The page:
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Check out what celebrity Kim Snyder has to say about fish oil, green smoothies, and whole food nutrition…..
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Yuri: Hey, Yuri Elkaim here. Welcome to another episode of the Super Nutrition Academy Health Class. In today’s episode we are going to be talking with celebrity nutritionist and awesome all-around girl Kimberly Snyder. She’s a New York Times best-selling author and she’s got two really, really good books, The Beauty Detox Solution and The Beauty Detox Foods, which I’d highly recommend picking up. They’re really good.
In this interview we’re going to be discussing some interesting things about fish-oil, supplements in general. Again, we’re going to be talking about fish oil, as if we haven’t talked enough about it already with this recent research that’s come out with the prostate cancer. What’s cool about this interview with Kim is that she provides a completely different perspective; one that kind of differs from what I would recommend, but nonetheless some really valid points that I think you’ll really appreciate in this episode. We’re going to talk about the importance of whole foods versus processing of supplements and some more awesome stuff. Sit tight, listen all the way to the end, and without any further ado, let’s get into it.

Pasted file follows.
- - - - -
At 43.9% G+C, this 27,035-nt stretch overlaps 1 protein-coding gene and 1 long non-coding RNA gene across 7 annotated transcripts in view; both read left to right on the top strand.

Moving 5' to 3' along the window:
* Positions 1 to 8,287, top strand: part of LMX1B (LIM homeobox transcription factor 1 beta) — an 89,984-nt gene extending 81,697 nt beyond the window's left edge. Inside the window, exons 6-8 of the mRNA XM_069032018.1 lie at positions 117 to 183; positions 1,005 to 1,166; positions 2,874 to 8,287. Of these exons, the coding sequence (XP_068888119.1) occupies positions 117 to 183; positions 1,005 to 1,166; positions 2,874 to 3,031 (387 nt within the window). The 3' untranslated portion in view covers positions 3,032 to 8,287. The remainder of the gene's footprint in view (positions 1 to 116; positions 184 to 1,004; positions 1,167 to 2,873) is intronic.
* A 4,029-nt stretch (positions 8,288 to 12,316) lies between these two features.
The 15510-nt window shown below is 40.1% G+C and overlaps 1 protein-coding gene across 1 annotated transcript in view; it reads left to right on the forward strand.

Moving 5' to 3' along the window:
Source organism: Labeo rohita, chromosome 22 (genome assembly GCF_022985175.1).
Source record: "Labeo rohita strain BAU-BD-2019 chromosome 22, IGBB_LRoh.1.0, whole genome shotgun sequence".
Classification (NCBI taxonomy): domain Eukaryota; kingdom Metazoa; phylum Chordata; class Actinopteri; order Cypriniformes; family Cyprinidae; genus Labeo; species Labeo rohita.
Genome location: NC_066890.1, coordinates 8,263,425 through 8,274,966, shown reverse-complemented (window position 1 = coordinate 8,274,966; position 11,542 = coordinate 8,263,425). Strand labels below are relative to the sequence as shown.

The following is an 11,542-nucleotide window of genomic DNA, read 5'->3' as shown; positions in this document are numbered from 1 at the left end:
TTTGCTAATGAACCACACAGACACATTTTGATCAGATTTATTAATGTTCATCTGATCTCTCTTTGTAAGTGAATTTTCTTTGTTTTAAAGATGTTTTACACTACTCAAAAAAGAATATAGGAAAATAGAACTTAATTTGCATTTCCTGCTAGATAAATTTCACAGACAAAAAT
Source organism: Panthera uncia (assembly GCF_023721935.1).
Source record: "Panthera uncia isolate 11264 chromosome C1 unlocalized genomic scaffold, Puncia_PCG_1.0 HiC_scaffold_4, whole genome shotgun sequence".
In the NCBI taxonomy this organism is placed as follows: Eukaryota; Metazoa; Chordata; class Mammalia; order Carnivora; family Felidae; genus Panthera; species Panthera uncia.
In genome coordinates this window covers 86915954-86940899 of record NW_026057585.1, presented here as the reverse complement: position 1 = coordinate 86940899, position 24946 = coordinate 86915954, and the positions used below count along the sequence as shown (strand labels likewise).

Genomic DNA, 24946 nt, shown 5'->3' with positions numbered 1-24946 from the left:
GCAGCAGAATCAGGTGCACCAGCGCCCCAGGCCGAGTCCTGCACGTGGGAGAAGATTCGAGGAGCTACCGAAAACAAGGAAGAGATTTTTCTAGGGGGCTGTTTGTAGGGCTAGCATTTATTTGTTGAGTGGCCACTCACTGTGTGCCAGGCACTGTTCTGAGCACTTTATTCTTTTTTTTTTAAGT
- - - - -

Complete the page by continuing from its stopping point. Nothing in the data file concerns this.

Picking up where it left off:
All right, guys, Yuri here with another episode of the Super Nutrition Academy Health Class. With me, I’ve got an amazing nutritionist. If you are unfamiliar with her, you probably know some of the people that she’s worked with, and we’ll get to those in a couple seconds. Let me give you her brief CV here.